By way of example, in October 2017 OUTA lodged complaints with Parliament about the actions of former Ministers Faith Muthambi and Mosebenzi Zwane, both alleged to have abused their offices to illegally help to the Gupta family. However, three years later, the Joint Committee on Ethics and Members’ Interests has provided no substantive response and appears to have done nothing. Instead, while they are no longer Ministers, both remain in Parliament and hold senior positions at the taxpayers’ expense.


                                                                                                                                                                                                                    Document 2: The report on the current Parliament, which remains weak

                                                                                                                                                                                                                    This report is on the work of the 6th Parliament, which took office after the May 2019 elections, and is called “MPs asleep at the wheel”.

                                                                                                                                                                                                                    This Parliament has the responsibility of cleaning up from the last era, plus ensuring that the new executive is held to account. However, OUTA has found the oversight by the 6th Parliament to be weak and inadequate.

                                                                                                                                                                                                                    This report is OUTA’s second annual assessment of Parliament’s oversight, and was written by Liz McDaid, OUTA’s Parliamentary Advisor. This report has been delivered to Parliament. OUTA hopes to engage with Parliament on this to find collaborative solutions.

                                                                                                                                                                                                                    This report emphasises that public participation is a cornerstone of good governance, and how Parliament largely pays lip service to this. Parliament’s own public participation policy was passed in 2018 but is not implemented. That policy calls for the public to be encouraged to provide verification of the performance of government departments – for example, confirm that schools have indeed been built.

                                                                                                                                                                                                                    “People are not getting the delivery they are entitled to, because Parliament does not ensure that the executive does its work,” says McDaid.

                                                                                                                                                                                                                    During the 6th Parliament, portfolio committees assessed by OUTA were found to be using significantly less external (non-government) sources than previously. This means that Members of Parliament are relying on the very departments that they hold to account for the information on which that oversight is based. It is extremely unlikely that departments would present their weaker sides to Parliament, and the opportunity to strengthen oversight through the involvement of civil society inputs is lost.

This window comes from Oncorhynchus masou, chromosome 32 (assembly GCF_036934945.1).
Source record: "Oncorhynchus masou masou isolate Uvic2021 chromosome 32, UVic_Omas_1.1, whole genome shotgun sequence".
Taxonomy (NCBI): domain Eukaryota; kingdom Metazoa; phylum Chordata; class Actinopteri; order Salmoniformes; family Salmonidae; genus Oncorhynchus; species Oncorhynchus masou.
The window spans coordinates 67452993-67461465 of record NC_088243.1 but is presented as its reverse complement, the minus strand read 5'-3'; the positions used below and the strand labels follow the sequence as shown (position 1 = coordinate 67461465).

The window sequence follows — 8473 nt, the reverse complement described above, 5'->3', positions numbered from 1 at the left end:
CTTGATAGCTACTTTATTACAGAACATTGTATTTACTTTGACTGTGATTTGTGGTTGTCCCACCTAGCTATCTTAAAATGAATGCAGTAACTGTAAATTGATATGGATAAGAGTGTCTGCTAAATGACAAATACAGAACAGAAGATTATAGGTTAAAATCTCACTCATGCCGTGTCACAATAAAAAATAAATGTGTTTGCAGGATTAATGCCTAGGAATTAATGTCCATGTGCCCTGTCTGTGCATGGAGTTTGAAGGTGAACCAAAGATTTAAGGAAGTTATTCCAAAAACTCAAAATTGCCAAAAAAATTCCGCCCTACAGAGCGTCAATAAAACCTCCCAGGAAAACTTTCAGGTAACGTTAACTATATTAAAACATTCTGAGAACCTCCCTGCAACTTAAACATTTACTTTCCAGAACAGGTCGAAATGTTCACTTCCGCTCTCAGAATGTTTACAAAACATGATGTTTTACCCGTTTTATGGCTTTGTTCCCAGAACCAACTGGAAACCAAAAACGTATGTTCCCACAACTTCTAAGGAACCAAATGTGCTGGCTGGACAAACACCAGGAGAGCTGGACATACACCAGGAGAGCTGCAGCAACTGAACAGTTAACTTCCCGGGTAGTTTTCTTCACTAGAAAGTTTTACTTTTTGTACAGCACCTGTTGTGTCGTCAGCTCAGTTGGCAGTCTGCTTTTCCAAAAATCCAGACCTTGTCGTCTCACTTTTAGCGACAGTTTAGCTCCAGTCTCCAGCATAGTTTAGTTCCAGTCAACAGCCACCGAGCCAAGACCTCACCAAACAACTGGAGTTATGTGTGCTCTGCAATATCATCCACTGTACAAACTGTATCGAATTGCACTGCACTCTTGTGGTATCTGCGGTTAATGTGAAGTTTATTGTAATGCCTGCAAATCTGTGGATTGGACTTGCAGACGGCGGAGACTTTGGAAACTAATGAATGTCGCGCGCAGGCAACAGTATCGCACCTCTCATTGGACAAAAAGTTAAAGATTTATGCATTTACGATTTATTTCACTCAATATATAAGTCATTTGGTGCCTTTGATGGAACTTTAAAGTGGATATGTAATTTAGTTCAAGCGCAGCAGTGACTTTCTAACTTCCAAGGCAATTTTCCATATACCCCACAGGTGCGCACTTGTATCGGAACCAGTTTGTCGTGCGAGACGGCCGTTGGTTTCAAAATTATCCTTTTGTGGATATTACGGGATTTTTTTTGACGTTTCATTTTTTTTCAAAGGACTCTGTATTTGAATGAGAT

More information

                                                                                                                                                                                                                    Matt Johnston’s affidavit on the capture of Parliament has been sent to the State Capture Commission and is not being released. However, an overview of this report is here.
                                                                                                                                                                                                                    A soundclip with comment from Johnston is here.
                                                                                                                                                                                                                    Liz McDaid’s report, “MPs asleep at the wheel”, on the first year of the 6th Parliament is here and the executive summary of this report is here.
                                                                                                                                                                                                                    A soundclip with comment from McDaid is here.
                                                                                                                                                                                                                    Johnston and McDaid discussed these reports on OUTA Hour, OUTA’s weekly online broadcast, on 11 November. The link is here.

                                                                                                                                                                                                                    OUTA is a proudly South African civil action organisation, that is purely crowd funded. Our work is supported by ordinary citizens who are passionate about holding government accountable and ensuring our taxes are used to the benefit of all South Africans.